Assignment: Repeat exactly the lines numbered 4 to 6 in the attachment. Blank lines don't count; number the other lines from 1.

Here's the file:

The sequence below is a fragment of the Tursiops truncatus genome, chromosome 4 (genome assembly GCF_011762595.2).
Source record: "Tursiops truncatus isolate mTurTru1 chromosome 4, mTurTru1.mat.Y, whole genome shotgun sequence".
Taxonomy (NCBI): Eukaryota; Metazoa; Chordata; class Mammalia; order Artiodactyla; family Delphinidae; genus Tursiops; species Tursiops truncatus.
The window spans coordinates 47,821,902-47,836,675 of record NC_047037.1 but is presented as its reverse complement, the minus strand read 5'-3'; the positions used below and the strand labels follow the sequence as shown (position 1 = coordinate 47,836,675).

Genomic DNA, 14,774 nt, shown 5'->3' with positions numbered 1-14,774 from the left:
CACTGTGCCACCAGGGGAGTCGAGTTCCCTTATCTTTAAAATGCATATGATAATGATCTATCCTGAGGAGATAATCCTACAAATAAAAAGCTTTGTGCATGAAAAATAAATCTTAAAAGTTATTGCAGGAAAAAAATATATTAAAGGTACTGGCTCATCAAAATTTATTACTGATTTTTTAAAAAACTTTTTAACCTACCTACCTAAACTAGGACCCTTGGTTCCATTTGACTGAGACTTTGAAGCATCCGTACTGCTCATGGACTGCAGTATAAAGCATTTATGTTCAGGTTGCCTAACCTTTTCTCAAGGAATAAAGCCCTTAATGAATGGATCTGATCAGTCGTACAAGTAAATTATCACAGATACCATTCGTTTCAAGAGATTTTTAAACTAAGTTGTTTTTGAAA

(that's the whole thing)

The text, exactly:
The window spans coordinates 47,821,902-47,836,675 of record NC_047037.1 but is presented as its reverse complement, the minus strand read 5'-3'; the positions used below and the strand labels follow the sequence as shown (position 1 = coordinate 47,836,675).

Genomic DNA, 14,774 nt, shown 5'->3' with positions numbered 1-14,774 from the left:
CACTGTGCCACCAGGGGAGTCGAGTTCCCTTATCTTTAAAATGCATATGATAATGATCTATCCTGAGGAGATAATCCTACAAATAAAAAGCTTTGTGCATGAAAAATAAATCTTAAAAGTTATTGCAGGAAAAAAATATATTAAAGGTACTGGCTCATCAAAATTTATTACTGATTTTTTAAAAAACTTTTTAACCTACCTACCTAAACTAGGACCCTTGGTTCCATTTGACTGAGACTTTGAAGCATCCGTACTGCTCATGGACTGCAGTATAAAGCATTTATGTTCAGGTTGCCTAACCTTTTCTCAAGGAATAAAGCCCTTAATGAATGGATCTGATCAGTCGTACAAGTAAATTATCACAGATACCATTCGTTTCAAGAGATTTTTAAACTAAGTTGTTTTTGAAA